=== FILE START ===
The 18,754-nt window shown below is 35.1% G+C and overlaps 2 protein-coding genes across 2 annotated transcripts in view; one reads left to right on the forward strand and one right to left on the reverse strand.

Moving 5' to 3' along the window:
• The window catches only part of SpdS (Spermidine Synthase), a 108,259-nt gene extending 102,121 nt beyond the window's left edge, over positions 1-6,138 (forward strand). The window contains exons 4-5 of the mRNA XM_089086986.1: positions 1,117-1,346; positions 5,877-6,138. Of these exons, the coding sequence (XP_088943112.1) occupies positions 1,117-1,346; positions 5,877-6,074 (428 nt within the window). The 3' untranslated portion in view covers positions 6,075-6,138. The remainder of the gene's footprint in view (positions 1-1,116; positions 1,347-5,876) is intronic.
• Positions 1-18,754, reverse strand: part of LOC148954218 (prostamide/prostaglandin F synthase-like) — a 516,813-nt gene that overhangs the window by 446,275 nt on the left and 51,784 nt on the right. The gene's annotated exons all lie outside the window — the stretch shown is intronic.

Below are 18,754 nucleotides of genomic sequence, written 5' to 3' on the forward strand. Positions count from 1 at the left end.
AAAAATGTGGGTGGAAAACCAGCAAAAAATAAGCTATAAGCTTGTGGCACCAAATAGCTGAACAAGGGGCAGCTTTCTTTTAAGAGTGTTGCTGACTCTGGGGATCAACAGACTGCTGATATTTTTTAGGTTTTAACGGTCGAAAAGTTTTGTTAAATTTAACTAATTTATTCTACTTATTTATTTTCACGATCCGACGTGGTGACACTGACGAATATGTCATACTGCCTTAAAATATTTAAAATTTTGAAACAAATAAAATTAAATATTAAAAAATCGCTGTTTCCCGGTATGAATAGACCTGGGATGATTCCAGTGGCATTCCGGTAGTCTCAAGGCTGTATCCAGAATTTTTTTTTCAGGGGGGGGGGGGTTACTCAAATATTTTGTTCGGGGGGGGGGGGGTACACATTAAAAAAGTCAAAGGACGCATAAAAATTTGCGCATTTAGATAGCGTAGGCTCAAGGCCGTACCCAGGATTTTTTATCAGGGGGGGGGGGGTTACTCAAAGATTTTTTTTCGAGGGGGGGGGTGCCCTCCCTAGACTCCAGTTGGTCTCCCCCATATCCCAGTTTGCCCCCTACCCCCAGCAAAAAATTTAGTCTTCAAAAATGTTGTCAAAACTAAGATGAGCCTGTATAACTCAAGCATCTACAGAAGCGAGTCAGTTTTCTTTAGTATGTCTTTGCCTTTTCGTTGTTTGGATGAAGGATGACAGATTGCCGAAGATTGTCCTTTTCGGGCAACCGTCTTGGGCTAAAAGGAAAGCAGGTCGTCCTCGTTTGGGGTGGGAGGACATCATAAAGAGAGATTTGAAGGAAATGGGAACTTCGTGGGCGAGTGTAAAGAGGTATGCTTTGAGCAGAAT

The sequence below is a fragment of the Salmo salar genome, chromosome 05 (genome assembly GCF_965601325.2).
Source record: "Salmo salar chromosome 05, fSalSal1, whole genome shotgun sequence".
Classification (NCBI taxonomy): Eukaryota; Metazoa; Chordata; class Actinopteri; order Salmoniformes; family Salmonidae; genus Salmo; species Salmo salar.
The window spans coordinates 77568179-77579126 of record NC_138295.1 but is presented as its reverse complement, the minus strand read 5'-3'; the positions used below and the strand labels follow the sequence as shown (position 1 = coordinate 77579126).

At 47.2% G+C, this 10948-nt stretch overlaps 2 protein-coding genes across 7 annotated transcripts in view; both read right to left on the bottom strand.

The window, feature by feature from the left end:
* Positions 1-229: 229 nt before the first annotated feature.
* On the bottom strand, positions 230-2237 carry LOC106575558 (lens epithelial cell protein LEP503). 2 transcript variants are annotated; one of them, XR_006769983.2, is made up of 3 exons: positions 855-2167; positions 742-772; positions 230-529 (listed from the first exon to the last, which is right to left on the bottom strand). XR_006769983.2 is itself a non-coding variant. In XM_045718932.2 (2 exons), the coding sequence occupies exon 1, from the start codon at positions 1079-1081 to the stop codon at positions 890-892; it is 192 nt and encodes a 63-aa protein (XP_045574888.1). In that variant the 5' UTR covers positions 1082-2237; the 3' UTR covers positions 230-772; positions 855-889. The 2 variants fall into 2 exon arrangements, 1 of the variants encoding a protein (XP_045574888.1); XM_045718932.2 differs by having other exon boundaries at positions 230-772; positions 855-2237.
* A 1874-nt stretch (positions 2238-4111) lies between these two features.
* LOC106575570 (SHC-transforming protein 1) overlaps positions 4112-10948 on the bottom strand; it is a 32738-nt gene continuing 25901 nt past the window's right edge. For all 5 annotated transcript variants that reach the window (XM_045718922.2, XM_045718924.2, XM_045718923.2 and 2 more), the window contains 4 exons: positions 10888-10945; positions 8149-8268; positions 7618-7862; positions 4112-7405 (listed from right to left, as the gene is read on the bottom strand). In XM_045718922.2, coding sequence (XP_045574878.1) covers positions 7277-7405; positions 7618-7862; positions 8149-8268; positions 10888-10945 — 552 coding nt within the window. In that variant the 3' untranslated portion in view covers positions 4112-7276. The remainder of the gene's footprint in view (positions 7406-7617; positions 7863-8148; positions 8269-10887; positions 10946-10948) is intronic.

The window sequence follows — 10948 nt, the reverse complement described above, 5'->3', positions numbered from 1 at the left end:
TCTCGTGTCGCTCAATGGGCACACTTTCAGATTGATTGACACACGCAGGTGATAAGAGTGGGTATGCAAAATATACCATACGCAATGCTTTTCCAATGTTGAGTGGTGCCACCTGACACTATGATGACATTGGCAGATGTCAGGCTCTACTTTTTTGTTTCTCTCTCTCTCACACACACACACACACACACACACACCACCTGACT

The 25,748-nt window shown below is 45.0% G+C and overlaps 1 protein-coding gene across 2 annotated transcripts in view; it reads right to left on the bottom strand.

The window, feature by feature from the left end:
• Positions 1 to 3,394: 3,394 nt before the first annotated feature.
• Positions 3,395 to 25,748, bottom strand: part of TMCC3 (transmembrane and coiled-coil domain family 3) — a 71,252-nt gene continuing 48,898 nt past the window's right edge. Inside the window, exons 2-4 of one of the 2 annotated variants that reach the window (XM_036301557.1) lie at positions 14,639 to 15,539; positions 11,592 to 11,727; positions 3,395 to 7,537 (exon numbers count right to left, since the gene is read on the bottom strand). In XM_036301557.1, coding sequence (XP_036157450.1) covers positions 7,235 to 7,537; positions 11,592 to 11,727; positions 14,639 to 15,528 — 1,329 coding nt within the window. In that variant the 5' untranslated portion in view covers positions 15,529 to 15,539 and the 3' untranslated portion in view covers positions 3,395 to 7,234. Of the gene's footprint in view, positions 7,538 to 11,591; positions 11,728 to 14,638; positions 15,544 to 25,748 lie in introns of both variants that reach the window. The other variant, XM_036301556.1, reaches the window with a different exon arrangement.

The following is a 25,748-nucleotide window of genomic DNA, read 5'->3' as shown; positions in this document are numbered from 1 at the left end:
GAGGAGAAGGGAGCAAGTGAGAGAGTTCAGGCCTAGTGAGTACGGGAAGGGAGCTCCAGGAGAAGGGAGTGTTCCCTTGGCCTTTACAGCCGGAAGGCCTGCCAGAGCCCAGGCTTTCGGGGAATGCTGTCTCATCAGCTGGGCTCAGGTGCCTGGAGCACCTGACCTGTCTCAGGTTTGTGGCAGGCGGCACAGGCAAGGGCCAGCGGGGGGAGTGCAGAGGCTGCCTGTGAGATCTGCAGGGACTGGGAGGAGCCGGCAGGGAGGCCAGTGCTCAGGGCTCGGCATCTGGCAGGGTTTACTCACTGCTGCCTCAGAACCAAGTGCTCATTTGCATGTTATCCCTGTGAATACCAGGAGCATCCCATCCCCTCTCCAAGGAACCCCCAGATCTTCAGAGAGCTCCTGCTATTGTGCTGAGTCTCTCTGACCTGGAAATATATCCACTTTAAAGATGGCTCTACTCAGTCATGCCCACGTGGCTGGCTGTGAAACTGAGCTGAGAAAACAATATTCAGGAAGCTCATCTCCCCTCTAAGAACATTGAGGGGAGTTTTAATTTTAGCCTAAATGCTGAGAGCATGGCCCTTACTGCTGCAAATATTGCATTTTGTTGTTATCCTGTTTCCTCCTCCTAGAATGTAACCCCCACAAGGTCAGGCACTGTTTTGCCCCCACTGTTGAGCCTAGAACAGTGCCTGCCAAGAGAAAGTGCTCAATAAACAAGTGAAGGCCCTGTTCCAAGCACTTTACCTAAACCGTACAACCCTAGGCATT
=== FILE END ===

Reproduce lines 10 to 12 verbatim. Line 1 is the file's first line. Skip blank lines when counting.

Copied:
The window spans coordinates 77568179-77579126 of record NC_138295.1 but is presented as its reverse complement, the minus strand read 5'-3'; the positions used below and the strand labels follow the sequence as shown (position 1 = coordinate 77579126).

At 47.2% G+C, this 10948-nt stretch overlaps 2 protein-coding genes across 7 annotated transcripts in view; both read right to left on the bottom strand.

The window, feature by feature from the left end: